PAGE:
To understand Friday the 13th’s fall from grace, scholars have first tried to determine what about the number 13 rubs so many people across so many cultures the wrong way. Some have suggested that its nasty reputation dates back to at least 1780 B.C., when the ancient Babylonian legal document known as the Code of Hammurabi was enacted without a 13th law; this hypothesis has been questioned, however, since the original text did not include numeration. Others have pointed out that 13’s younger sibling, the number 12, traditionally signifies completeness: There are 12 signs of the zodiac, 12 months of the year, 12 hours on the clock and 12 tribes of Israel, among other famous dozens. Anywhere outside a bakery, then, 13 is considered a transgression of this rule.
But why are Fridays that fall on a month’s 13th day so vilified? According to biblical sources, Friday was the day on which Eve offered Adam the forbidden fruit and Jesus was crucified. Another popular theory links the superstition to the demise of the Knights Templar, a monastic military order whose members were arrested en masse by France’s King Philip IV on Friday, October 13, 1307.
Popular culture further denigrated Friday the 13th as early as 1907, when Thomas Lawson wrote a book about a broker who tries to bring down Wall Street on that day. Then, the American cultural touchstone that is the “Friday the 13th” horror film franchise debuted in 1980, forever associating the day with a machete-wielding psychopath in a hockey mask. The most recent installment premiered in 2009.
Over the years, attempts have been made to debunk the notion that 13 is an unlucky number and prove that Friday the 13th is a day like any other. In the 1880s a group of influential New Yorkers formed a club for that express purpose, taking particular offense at the unwritten rule against seating 13 people at a table. (Legend had it that one of the 13 would die within a year, a belief that may have roots in the story of Jesus’ last supper, and that one guest would become seriously ill if the meal took place on Friday the 13th.) The group’s leader was William Fowler, a Civil War veteran with a defiant fondness for the dreaded figure: He had served with distinction in 13 major battles, retired from the army on August 13, 1863, and leased the club’s future headquarters, a Manhattan tavern called the Knickerbocker Cottage, on the 13th day of the following month.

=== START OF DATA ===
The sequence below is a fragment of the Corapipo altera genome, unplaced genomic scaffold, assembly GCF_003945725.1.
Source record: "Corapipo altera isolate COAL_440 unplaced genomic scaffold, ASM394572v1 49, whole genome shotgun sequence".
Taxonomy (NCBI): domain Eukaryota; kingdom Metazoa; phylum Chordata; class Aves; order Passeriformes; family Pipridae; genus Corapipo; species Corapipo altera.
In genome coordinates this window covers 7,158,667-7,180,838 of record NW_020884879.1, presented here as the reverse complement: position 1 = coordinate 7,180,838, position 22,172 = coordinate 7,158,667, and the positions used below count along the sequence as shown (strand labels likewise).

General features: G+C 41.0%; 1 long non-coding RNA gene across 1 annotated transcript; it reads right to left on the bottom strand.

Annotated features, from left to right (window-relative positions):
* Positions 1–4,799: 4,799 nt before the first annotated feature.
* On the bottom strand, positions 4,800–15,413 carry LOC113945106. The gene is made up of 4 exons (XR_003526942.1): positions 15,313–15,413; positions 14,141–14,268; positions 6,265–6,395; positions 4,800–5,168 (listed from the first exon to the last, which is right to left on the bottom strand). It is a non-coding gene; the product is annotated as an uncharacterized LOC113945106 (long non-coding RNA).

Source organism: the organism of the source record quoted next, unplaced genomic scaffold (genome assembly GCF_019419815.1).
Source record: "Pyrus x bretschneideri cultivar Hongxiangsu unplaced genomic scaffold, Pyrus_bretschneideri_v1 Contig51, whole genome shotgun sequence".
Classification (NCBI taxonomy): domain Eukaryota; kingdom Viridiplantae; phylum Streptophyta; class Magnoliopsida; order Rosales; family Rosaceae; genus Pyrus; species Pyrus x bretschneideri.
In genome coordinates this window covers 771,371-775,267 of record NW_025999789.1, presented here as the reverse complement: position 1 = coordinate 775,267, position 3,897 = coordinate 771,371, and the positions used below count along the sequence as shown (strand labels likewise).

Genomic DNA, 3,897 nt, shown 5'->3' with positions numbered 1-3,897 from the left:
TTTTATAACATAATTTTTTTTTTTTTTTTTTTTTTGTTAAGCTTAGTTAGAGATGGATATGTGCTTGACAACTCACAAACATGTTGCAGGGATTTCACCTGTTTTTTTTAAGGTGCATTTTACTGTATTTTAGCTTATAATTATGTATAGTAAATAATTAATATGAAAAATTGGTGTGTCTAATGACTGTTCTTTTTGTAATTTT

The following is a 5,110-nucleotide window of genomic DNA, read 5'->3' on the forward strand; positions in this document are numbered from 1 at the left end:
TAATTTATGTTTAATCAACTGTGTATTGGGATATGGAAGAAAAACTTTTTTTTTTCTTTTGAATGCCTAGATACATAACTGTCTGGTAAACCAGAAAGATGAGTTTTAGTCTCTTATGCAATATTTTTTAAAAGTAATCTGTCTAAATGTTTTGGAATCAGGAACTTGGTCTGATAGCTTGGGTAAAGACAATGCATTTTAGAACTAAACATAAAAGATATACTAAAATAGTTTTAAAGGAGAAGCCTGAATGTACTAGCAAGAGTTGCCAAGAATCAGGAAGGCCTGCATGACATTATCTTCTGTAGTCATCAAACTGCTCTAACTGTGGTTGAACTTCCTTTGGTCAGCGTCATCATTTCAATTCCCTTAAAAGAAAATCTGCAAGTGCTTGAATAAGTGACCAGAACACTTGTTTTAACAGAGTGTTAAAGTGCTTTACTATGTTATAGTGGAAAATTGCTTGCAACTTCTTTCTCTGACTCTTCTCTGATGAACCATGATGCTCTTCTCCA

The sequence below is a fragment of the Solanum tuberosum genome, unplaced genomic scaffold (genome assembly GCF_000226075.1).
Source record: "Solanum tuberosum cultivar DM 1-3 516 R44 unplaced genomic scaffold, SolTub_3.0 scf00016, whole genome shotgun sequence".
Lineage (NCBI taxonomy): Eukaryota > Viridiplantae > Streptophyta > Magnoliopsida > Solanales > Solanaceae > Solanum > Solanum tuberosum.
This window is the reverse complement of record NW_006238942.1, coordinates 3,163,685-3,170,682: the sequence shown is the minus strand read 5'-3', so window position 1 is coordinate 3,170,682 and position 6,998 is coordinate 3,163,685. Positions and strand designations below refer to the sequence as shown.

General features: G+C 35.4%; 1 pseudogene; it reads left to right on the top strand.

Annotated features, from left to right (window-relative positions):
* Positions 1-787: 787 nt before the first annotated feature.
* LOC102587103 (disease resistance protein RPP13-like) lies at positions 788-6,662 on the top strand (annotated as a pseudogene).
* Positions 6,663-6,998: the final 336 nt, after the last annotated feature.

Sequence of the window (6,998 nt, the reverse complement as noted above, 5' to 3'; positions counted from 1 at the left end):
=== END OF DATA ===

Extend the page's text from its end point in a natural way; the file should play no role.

Fowler officially founded the Thirteen Club in 1880 and invited his acquaintances to dine together in groups of 13 on the 13th day of each month. It would take a year for the decorated captain to draft 13 men plucky enough to attempt the feat. Finally, the inaugural dinner took place on Friday, January 13, 1881, in room 13 of the Knickerbocker. Since Fowler and his like-minded recruits hoped to flout as many old wives’ tales as possible, they entered by walking under a ladder and sat down to a table covered in spilled salt. Fowler’s brainchild became one of New York’s most distinguished and popular clubs, attracting nearly 500 members by 1887. Other branches cropped up in other cities, some of which were open to women at a time when men dominated the country’s social clubs. By the time the last of the Thirteen Clubs closed in the 1940s, five presidents had been granted honorary membership.
So how unlucky is Friday the 13th, really? Experts say accurate data is impossible to collect since many people around the world avoid certain activities, including travel and surgery, on that day. A 2008 Dutch study concluded that fewer automobile accidents, fires and crimes occur on Friday the 13th, adding the caveat that superstitious would-be victims may simply have stayed out of harm’s way. Past Black Fridays notwithstanding, Friday the 13th may actually be a boon for finance: According to CNBC, the market has been up 80 times out of the past 140 Friday the 13ths.